I've also decided to permanently close my self-hosted wordpress blogs. Not much traffic, and to be honest, just too many risks associated with it.

But I'm dying of curiousity as to the details of exactly how this thing infects, and works. I'll probably never know. It doesn't seem widespread enough to worry anyone.
9:06 am on Oct 5, 2012 (gmt 0)

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if I removed the javascript counter script from a major well known provider of free and paid counter services

+
It doesn't seem widespread enough to worry anyone.

=
Ah ha! If one necessary component is a counter, then no wonder we don't see it more often.

I used to have a counter. Think I shut it down in 1997 ;)
12:55 pm on Oct 5, 2012 (gmt 0)

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Ah. Well, might have spoken too soon. The redirect seems to be back, at least when I use my tablet. I decided to redirect my subdomain library.customerservicezone.com to customerservicezone./db in .htaccess, and it does the redirect thing, even though no files in the subdomain should be accessed.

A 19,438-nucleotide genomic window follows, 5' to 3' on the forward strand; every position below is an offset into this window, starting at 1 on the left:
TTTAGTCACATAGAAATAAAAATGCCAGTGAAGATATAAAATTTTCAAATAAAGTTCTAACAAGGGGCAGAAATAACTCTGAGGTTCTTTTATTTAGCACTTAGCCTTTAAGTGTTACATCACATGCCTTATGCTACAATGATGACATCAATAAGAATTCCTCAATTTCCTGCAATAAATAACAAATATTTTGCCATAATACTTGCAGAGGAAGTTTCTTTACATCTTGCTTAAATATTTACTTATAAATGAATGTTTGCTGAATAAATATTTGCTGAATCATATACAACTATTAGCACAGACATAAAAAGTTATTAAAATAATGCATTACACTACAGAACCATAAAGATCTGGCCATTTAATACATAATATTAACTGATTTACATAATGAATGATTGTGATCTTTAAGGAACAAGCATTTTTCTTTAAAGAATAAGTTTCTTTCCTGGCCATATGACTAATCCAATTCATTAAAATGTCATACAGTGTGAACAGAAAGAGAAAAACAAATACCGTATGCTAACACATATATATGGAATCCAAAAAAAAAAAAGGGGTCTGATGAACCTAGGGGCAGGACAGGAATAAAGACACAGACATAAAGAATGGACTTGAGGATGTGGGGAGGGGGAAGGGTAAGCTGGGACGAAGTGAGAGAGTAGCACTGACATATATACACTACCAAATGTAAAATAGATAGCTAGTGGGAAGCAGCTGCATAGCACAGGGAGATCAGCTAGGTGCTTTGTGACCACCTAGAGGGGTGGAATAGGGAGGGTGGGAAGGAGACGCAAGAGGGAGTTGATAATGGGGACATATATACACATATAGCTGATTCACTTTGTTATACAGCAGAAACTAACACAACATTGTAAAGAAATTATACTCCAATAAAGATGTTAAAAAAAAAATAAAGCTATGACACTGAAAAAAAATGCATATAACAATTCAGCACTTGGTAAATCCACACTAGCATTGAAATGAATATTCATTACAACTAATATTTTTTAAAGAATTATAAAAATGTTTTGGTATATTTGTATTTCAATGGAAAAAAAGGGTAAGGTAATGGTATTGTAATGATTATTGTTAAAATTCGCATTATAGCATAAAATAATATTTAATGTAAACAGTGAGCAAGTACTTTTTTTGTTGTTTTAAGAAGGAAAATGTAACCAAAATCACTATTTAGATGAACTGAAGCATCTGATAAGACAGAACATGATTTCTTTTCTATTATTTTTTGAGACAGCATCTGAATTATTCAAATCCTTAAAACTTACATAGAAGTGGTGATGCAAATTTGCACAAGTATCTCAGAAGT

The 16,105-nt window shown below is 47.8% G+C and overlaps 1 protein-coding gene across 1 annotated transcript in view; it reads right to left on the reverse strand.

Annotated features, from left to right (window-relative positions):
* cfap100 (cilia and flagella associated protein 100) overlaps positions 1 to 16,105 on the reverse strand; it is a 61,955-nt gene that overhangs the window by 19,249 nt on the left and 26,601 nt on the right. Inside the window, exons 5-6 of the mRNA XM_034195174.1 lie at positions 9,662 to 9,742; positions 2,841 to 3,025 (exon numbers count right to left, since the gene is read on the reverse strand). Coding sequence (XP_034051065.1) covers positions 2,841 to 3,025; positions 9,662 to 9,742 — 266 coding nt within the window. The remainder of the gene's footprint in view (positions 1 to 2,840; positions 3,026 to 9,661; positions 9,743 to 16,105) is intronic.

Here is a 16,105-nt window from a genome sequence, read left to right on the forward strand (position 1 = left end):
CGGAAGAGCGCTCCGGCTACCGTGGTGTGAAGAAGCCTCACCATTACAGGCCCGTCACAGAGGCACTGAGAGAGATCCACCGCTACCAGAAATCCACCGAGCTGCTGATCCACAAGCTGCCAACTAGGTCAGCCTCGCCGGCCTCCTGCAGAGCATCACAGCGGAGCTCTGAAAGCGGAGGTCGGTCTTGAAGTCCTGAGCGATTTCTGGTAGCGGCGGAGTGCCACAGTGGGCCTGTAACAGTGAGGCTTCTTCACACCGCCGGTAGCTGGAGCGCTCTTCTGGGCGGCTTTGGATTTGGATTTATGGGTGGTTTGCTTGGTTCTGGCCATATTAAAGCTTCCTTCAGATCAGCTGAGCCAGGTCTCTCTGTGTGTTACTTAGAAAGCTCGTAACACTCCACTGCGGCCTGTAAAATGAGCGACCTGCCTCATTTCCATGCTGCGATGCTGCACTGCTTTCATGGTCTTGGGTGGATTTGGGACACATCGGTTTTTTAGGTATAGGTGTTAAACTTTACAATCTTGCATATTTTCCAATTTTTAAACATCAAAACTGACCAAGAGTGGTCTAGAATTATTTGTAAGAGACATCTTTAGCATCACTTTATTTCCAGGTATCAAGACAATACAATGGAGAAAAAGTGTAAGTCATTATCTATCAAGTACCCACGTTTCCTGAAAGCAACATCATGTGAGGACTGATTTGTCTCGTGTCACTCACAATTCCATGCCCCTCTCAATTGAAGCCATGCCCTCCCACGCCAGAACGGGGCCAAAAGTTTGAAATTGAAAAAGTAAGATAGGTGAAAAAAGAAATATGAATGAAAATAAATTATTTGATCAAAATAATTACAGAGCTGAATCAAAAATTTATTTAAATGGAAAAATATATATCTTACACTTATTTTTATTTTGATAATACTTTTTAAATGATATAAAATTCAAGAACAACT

Go figure. I still think there's something odd going on at the hostnexus end.
1:26 pm on Oct 5, 2012 (gmt 0)

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The redirect seems to be back, at least when I use my tablet


Sounds very like a hijack script on your tablet, on a pc i'd try hijackthis, dunno about tablets tho

en.wikipedia.org/wiki/Hijackthis
9:44 pm on Oct 6, 2012 (gmt 0)

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Absolutely not a hijack script on my machines, since others get it in other cities.

It's back. Really back.

[edited by: incrediBILL at 1:58 am (utc) on Oct 7, 2012]
[edit reason] no sticky requests, see TOS [/edit]